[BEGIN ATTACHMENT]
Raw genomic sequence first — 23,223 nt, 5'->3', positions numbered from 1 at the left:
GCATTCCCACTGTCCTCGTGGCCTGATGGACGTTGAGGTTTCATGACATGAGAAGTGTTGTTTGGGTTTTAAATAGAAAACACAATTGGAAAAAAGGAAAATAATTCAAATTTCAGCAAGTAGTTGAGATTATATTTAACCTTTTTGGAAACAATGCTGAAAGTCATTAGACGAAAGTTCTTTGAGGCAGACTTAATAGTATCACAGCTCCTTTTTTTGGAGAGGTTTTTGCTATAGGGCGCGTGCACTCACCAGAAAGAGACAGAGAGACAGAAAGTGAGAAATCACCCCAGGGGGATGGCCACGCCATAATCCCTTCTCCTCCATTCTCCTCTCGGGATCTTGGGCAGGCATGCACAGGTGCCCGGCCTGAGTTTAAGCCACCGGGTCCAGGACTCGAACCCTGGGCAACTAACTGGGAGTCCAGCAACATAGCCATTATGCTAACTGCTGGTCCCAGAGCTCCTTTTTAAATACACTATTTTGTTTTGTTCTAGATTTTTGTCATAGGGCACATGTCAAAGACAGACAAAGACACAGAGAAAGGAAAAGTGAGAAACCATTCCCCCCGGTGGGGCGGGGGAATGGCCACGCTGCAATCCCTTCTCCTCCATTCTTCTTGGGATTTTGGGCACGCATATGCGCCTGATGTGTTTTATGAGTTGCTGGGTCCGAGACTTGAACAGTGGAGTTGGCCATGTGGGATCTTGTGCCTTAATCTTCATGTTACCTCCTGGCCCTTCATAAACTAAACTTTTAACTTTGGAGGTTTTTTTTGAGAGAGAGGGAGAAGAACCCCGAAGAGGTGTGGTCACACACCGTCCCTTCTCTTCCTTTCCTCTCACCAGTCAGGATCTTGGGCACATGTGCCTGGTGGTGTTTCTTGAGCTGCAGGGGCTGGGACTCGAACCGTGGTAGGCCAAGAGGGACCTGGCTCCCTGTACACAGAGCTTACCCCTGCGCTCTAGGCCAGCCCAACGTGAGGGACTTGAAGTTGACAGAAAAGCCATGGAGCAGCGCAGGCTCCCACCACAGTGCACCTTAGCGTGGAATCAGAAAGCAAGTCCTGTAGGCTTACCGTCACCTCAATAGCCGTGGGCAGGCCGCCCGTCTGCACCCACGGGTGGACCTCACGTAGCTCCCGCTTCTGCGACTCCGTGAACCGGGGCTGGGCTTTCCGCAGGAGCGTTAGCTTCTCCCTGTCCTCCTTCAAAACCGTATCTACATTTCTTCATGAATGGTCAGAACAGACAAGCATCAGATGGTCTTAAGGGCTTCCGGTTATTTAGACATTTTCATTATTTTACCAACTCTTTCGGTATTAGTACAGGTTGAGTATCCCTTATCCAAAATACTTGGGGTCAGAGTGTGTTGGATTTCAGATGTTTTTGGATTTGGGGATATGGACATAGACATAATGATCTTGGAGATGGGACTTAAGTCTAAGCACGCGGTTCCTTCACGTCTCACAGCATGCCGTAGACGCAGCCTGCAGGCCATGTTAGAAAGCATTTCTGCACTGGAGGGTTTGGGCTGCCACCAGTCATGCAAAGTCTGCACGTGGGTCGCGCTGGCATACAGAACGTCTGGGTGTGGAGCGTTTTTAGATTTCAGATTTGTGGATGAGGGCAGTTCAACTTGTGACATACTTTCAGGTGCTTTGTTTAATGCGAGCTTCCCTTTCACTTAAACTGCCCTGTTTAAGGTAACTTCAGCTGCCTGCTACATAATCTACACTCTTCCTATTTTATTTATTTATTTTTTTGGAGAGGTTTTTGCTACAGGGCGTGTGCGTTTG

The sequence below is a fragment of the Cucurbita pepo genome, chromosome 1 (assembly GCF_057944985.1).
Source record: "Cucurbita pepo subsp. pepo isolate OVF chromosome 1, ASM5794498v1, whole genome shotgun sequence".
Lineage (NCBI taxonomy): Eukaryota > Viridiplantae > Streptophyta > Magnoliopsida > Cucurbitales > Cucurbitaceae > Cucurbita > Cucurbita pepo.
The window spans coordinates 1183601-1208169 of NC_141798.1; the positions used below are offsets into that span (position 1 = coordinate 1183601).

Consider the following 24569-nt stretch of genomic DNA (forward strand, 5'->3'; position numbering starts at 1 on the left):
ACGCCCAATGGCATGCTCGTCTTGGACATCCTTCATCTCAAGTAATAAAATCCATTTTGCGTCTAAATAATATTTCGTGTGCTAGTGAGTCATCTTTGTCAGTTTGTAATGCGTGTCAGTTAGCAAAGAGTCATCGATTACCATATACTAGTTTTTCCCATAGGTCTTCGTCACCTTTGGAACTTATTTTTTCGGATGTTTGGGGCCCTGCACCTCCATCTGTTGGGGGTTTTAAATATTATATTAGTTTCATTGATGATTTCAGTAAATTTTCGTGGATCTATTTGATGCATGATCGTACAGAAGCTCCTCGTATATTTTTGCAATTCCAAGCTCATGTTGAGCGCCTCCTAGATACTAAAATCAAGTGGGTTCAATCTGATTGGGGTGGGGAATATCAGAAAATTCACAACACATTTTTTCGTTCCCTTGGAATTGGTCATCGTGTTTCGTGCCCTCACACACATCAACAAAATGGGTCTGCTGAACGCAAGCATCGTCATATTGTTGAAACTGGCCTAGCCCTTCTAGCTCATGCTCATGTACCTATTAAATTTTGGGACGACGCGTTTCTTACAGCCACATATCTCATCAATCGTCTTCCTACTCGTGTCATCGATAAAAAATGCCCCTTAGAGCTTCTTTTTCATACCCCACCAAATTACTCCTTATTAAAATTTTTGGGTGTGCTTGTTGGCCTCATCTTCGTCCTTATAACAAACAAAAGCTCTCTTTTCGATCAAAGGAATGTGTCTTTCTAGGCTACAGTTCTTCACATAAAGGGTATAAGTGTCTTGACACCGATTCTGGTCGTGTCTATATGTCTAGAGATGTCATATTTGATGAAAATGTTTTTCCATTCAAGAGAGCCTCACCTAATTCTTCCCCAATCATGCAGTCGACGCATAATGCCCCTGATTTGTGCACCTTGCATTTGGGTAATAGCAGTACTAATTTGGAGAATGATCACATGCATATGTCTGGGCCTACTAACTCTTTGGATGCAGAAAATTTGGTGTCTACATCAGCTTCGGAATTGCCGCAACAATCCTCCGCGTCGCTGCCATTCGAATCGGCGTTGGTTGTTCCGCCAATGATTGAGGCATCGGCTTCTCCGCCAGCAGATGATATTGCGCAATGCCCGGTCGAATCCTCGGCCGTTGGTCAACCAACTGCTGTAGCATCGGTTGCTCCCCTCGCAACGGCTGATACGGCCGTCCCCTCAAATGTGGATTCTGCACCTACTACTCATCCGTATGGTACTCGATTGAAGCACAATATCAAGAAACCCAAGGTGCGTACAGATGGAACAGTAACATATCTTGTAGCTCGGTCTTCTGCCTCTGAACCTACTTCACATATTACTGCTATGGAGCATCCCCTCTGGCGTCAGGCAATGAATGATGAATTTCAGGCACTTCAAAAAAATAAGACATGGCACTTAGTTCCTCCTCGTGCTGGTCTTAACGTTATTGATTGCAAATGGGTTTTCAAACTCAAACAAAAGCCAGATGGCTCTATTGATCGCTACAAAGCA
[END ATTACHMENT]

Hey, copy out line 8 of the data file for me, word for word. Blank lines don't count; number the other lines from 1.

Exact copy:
ACGCCCAATGGCATGCTCGTCTTGGACATCCTTCATCTCAAGTAATAAAATCCATTTTGCGTCTAAATAATATTTCGTGTGCTAGTGAGTCATCTTTGTCAGTTTGTAATGCGTGTCAGTTAGCAAAGAGTCATCGATTACCATATACTAGTTTTTCCCATAGGTCTTCGTCACCTTTGGAACTTATTTTTTCGGATGTTTGGGGCCCTGCACCTCCATCTGTTGGGGGTTTTAAATATTATATTAGTTTCATTGATGATTTCAGTAAATTTTCGTGGATCTATTTGATGCATGATCGTACAGAAGCTCCTCGTATATTTTTGCAATTCCAAGCTCATGTTGAGCGCCTCCTAGATACTAAAATCAAGTGGGTTCAATCTGATTGGGGTGGGGAATATCAGAAAATTCACAACACATTTTTTCGTTCCCTTGGAATTGGTCATCGTGTTTCGTGCCCTCACACACATCAACAAAATGGGTCTGCTGAACGCAAGCATCGTCATATTGTTGAAACTGGCCTAGCCCTTCTAGCTCATGCTCATGTACCTATTAAATTTTGGGACGACGCGTTTCTTACAGCCACATATCTCATCAATCGTCTTCCTACTCGTGTCATCGATAAAAAATGCCCCTTAGAGCTTCTTTTTCATACCCCACCAAATTACTCCTTATTAAAATTTTTGGGTGTGCTTGTTGGCCTCATCTTCGTCCTTATAACAAACAAAAGCTCTCTTTTCGATCAAAGGAATGTGTCTTTCTAGGCTACAGTTCTTCACATAAAGGGTATAAGTGTCTTGACACCGATTCTGGTCGTGTCTATATGTCTAGAGATGTCATATTTGATGAAAATGTTTTTCCATTCAAGAGAGCCTCACCTAATTCTTCCCCAATCATGCAGTCGACGCATAATGCCCCTGATTTGTGCACCTTGCATTTGGGTAATAGCAGTACTAATTTGGAGAATGATCACATGCATATGTCTGGGCCTACTAACTCTTTGGATGCAGAAAATTTGGTGTCTACATCAGCTTCGGAATTGCCGCAACAATCCTCCGCGTCGCTGCCATTCGAATCGGCGTTGGTTGTTCCGCCAATGATTGAGGCATCGGCTTCTCCGCCAGCAGATGATATTGCGCAATGCCCGGTCGAATCCTCGGCCGTTGGTCAACCAACTGCTGTAGCATCGGTTGCTCCCCTCGCAACGGCTGATACGGCCGTCCCCTCAAATGTGGATTCTGCACCTACTACTCATCCGTATGGTACTCGATTGAAGCACAATATCAAGAAACCCAAGGTGCGTACAGATGGAACAGTAACATATCTTGTAGCTCGGTCTTCTGCCTCTGAACCTACTTCACATATTACTGCTATGGAGCATCCCCTCTGGCGTCAGGCAATGAATGATGAATTTCAGGCACTTCAAAAAAATAAGACATGGCACTTAGTTCCTCCTCGTGCTGGTCTTAACGTTATTGATTGCAAATGGGTTTTCAAACTCAAACAAAAGCCAGATGGCTCTATTGATCGCTACAAAGCA